- McQueen (Reno, Nev.) High lefthander Robby Snelling, who we highlighted back in March, has emerged as the fastest riser in the draft class and is pushing himself into the first round. A standout quarterback who led his high school to the 5A state title game in the fall, Snelling has been up to 95 mph on his fastball while showcasing a plus breaking ball out of a physical 6-foot-3, 215-pound frame and athletic delivery. He’s tied it all together with plus control, a total package that has evaluators considering him at least on par with the top healthy high school pitchers in the class, if not outright above them.

- Stillwater (Okla.) High shortstop Jackson Holliday has firmly pushed himself into the top tier of high school players in the class with Jones, Mays (Atlanta) High infielder Termarr Johnson and IMG Academy (Bradenton, Fla.) outfielder Elijah Green. Holliday, the son of seven-time all-star outfielder Matt Holliday, has added strength since last summer and his swing has been more connected, giving rise to the belief that he could be potentially a plus hitter with above-average power and speed who stays at shortstop. He has mostly been beating up on bad competition, but his athleticism, tools and projectable frame have high-level evaluators predicting he could go in the top five picks and voicing extreme confidence he won’t fall past the Rockies at No. 10.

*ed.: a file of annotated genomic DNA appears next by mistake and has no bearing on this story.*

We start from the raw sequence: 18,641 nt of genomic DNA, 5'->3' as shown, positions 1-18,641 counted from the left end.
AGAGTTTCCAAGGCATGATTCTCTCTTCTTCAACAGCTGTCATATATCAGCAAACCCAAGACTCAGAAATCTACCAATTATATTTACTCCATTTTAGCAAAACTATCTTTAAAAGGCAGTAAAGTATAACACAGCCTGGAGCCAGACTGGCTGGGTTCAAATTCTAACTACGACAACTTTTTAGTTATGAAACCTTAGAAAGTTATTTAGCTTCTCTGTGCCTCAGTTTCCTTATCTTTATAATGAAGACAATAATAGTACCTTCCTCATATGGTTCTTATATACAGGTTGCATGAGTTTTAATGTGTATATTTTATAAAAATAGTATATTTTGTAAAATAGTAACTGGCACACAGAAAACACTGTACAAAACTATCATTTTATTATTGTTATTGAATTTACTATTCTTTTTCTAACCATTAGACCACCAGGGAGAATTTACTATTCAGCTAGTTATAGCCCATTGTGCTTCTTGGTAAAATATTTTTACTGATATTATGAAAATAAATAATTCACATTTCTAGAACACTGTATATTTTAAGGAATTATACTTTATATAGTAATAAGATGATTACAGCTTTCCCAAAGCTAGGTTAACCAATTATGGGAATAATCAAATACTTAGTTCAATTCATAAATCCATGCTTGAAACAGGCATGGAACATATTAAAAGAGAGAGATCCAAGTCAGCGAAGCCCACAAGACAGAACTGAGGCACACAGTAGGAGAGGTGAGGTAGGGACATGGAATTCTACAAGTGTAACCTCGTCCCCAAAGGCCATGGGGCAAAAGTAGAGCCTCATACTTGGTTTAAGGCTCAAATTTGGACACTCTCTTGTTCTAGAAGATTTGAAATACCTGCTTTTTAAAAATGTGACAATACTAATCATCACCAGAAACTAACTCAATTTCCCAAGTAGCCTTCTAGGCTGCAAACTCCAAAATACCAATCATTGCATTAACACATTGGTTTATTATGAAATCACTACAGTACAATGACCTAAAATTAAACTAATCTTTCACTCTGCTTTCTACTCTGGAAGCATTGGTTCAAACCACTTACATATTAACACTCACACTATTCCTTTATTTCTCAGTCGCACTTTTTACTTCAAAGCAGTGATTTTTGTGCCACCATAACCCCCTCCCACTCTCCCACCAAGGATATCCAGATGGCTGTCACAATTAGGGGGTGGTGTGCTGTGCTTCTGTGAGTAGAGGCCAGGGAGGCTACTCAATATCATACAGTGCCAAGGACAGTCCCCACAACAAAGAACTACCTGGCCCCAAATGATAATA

- Scouting directors, special assistants and other high-level decision-makers have been swarming the West in recent weeks with most of the draft’s biggest risers coming out of the region. In addition to Snelling, Bishop Gorman (Las Vegas) High outfielder Justin Crawford (son of four-time all-star Carl Crawford), Gonzaga righthander Gabriel Hughes and Oregon State outfielder Jacob Melton have all pushed themselves firmly into back-of-the-first consideration and have been hot targets in the last two weeks. More than a half-dozen scouting directors alone were at Crawford’s most recent game on Monday. Toutle Lake (Wash.) High righthander Jackson Cox has also had substantial crowds of high-level decision-makers at his games in recent weeks and has moved into compensation round consideration, while Oregon State lefthander Cooper Hjerpe has pitched well in front of large crowds of executives and is moving up, as well.

- Now that the weather is warming up, scouting directors, special assistants and other high-level decision-makers are descending en masse on the Midwest this week to see the region’s top high school pitchers. Brebeuf Jesuit Prep (Indianapolis) High righthander Andrew Dutkanych pitched Tuesday and Oswego (Ill.) East High lefthander Noah Schultz is set to pitch Thursday in games that were on the schedule for many high-level decision-makers. St. Mary’s Prep (Orchard Lake, Mich.) High righthander Brock Porter remains a top target in the region, as well.

- Other players drawing strong reviews and moving up in the eyes of high-level decision-makers include Arizona catcher Daniel Susac, North Allegheny (Wexford, Pa.) High shortstop Cole Young, Campbell shortstop Zach Neto, Florida outfielder Sterlin Thompson and Campbell righthander Thomas Harrington. California outfielder Dylan Beavers and Oregon shortstop Josh Kasevich draw slightly more mixed reviews, but both have enough proponents that they are moving up, as well.

Carlos Collazo contributed reporting.